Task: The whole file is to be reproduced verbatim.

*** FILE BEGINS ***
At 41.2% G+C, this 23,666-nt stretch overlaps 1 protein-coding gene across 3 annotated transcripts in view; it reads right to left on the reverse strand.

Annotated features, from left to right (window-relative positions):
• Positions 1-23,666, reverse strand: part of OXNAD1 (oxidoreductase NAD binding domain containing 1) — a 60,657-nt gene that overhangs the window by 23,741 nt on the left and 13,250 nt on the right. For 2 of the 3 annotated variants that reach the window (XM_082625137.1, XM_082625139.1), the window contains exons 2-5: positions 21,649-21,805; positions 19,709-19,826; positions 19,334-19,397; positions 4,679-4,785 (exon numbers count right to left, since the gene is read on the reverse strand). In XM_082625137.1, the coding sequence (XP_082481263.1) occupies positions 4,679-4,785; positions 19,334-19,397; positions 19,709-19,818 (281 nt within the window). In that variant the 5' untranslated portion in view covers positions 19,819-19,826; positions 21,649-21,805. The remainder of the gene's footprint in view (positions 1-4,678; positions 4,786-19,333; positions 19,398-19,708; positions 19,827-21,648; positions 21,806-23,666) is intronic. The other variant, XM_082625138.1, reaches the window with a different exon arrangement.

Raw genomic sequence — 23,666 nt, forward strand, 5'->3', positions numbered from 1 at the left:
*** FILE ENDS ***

At 41.2% G+C, this 23,666-nt stretch overlaps 1 protein-coding gene across 3 annotated transcripts in view; it reads right to left on the reverse strand.

Annotated features, from left to right (window-relative positions):
• Positions 1-23,666, reverse strand: part of OXNAD1 (oxidoreductase NAD binding domain containing 1) — a 60,657-nt gene that overhangs the window by 23,741 nt on the left and 13,250 nt on the right. For 2 of the 3 annotated variants that reach the window (XM_082625137.1, XM_082625139.1), the window contains exons 2-5: positions 21,649-21,805; positions 19,709-19,826; positions 19,334-19,397; positions 4,679-4,785 (exon numbers count right to left, since the gene is read on the reverse strand). In XM_082625137.1, the coding sequence (XP_082481263.1) occupies positions 4,679-4,785; positions 19,334-19,397; positions 19,709-19,818 (281 nt within the window). In that variant the 5' untranslated portion in view covers positions 19,819-19,826; positions 21,649-21,805. The remainder of the gene's footprint in view (positions 1-4,678; positions 4,786-19,333; positions 19,398-19,708; positions 19,827-21,648; positions 21,806-23,666) is intronic. The other variant, XM_082625138.1, reaches the window with a different exon arrangement.

Raw genomic sequence — 23,666 nt, forward strand, 5'->3', positions numbered from 1 at the left: